I feel like I’ve heard and agreed with this before, but could never repeat it as eloquently. I’m continually surprised by the talents and ideas of people that I’ve known for decades, and it’s not because I’m not observant. It’s because the “chemical mix” is so random that generalizations are foolish. This chapter ties in with the one about self-belief where they say this:

Understand: the day you were born you became engaged in a struggle that continues to this day and will determine your success or failure in life. You are an individual, with ideas and skills that make you unique. But people are constantly trying to fit you into narrow categories that make you more predictable and easier to manage.

One of the best stories occurs in the opportunism chapter. It’s about Fifty himself. After he got shot, he defied the perpetrators with a song that I’m going to have to bleep out the title to:

It was called “F&*$ You,” the title and the lyrics summarizing how he felt about his killers—and everyone who wanted him to go away. Just putting out the song was message enough—he was defying his assassins openly and publicly. Fifty was back, and to shut him up they would have to finish the job. The palpable anger in his voice and the hard-driving sound of the song made it a sensation on the streets. It also came with an added punch—because he seemed to be inviting more violence, the public had to grab up everything he produced before he was killed. The life-and-death angle made for a compelling spectacle.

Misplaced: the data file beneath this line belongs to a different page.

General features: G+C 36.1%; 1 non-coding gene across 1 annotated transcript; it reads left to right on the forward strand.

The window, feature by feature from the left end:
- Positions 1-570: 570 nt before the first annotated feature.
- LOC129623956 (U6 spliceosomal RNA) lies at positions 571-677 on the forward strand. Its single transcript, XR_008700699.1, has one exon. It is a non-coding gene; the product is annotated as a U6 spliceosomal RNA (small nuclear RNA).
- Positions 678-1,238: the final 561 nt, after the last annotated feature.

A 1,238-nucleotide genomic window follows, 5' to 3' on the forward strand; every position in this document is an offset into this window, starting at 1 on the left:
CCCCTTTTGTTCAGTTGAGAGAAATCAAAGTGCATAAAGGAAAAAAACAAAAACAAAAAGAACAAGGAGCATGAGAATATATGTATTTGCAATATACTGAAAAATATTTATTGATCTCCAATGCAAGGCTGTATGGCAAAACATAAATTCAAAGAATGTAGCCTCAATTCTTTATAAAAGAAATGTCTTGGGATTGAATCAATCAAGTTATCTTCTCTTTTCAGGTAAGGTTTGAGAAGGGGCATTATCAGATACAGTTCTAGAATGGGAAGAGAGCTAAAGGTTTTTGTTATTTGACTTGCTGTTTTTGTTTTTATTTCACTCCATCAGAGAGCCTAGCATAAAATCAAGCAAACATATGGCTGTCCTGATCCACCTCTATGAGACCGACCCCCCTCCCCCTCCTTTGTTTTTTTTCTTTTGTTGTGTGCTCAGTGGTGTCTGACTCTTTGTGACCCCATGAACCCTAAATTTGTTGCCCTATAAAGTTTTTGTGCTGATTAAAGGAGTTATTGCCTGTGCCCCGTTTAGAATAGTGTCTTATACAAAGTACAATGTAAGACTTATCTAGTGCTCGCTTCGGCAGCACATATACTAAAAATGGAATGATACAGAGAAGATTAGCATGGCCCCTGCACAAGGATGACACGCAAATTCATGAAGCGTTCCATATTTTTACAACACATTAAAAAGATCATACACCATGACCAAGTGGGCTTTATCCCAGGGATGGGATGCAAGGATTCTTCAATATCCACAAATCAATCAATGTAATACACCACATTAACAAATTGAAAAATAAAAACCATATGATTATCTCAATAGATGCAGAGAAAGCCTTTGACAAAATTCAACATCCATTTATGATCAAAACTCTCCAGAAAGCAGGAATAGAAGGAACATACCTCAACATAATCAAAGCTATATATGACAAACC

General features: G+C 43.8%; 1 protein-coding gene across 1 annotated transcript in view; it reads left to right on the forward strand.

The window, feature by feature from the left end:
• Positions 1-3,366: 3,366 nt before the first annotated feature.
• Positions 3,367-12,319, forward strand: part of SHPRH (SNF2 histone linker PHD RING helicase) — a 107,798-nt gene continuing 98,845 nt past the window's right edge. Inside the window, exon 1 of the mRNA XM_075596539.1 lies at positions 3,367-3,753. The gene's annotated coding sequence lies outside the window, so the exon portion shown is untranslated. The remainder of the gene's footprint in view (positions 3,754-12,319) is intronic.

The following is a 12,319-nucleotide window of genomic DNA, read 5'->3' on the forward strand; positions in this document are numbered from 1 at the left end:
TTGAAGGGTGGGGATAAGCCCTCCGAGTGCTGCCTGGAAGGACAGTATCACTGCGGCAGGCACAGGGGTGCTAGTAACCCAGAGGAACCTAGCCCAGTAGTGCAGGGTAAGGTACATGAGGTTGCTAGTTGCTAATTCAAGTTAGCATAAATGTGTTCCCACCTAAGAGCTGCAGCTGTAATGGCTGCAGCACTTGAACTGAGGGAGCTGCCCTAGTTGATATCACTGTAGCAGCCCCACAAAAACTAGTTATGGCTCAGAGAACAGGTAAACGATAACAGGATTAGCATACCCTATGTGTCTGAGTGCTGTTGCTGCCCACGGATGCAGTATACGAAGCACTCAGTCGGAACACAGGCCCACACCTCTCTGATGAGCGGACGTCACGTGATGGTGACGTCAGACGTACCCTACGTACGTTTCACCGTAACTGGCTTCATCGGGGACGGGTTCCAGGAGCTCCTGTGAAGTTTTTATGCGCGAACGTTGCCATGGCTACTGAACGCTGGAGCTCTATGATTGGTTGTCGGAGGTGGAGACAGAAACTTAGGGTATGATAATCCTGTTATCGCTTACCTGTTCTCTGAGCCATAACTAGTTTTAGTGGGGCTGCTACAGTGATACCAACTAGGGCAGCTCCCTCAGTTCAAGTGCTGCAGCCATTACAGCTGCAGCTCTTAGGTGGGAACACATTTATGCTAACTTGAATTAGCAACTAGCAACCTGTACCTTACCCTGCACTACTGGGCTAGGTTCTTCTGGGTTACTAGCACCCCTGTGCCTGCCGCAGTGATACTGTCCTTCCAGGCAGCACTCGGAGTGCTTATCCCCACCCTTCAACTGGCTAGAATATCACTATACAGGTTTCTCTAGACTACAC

That’s over the top stuff. If iTunes was around then, I would have enjoyed this spectacle, but I wasn’t really listening to much music back in the early 2000’s.

Fifty/Greene go on to make the point that opportunists don’t just respond when the chips are down. Fifty’s real strength was that he would press on even when there was no pressure, when the world was calm. Because, after all, “true opportunists do not require urgent, stressful circumstances to be come alert and inventive.”

Let’s skip ahead to the chapter on leadership. One point that Fifty/Greene make in this chapter is that it isn’t so much skills and knowledge that promote leadership, but a certain “character and fearless temperament.” One example is the gifted director John Ford. Ford’s technical gifts were only a portion of his success, his confidence and fearlessness were the other main ingredients. Here’s a great story:

Once, when the famous producer Samuel Goldwyn visited the set, he told Ford he just wanted to watch him work (a producer’s way of spying and applying pressure). Ford didn’t say a word. The next day, however, he visited Goldwyn in his office and just sat silently in the chair by Goldwyn’s desk, glaring at him. After a while Goldwyn, exasperated, asked him what he was doing. He just wanted to watch Goldwyn work, Ford answered. Goldwyn never visited him again on the set and quickly learned to give him his space.

That is great stuff. I laughed out loud when I read this.

One theme that I want to revive is mastery. I talked about it early in 2009 but my actions didn’t follow suit. I think Fifty read the book Mastery also because he yells this the reader:


This is the essence of the book on mastery. They go on to say:

Understand: the real secret, the real formula for power in this world, lies in accepting the ugly reality that learning requires a process, and this in turn demands patience and the ability to endure drudge work.

Fire up! So be fearless, confident, diligent, and always be ready to walk away. This is a worthy read in the realm of motivational stuff.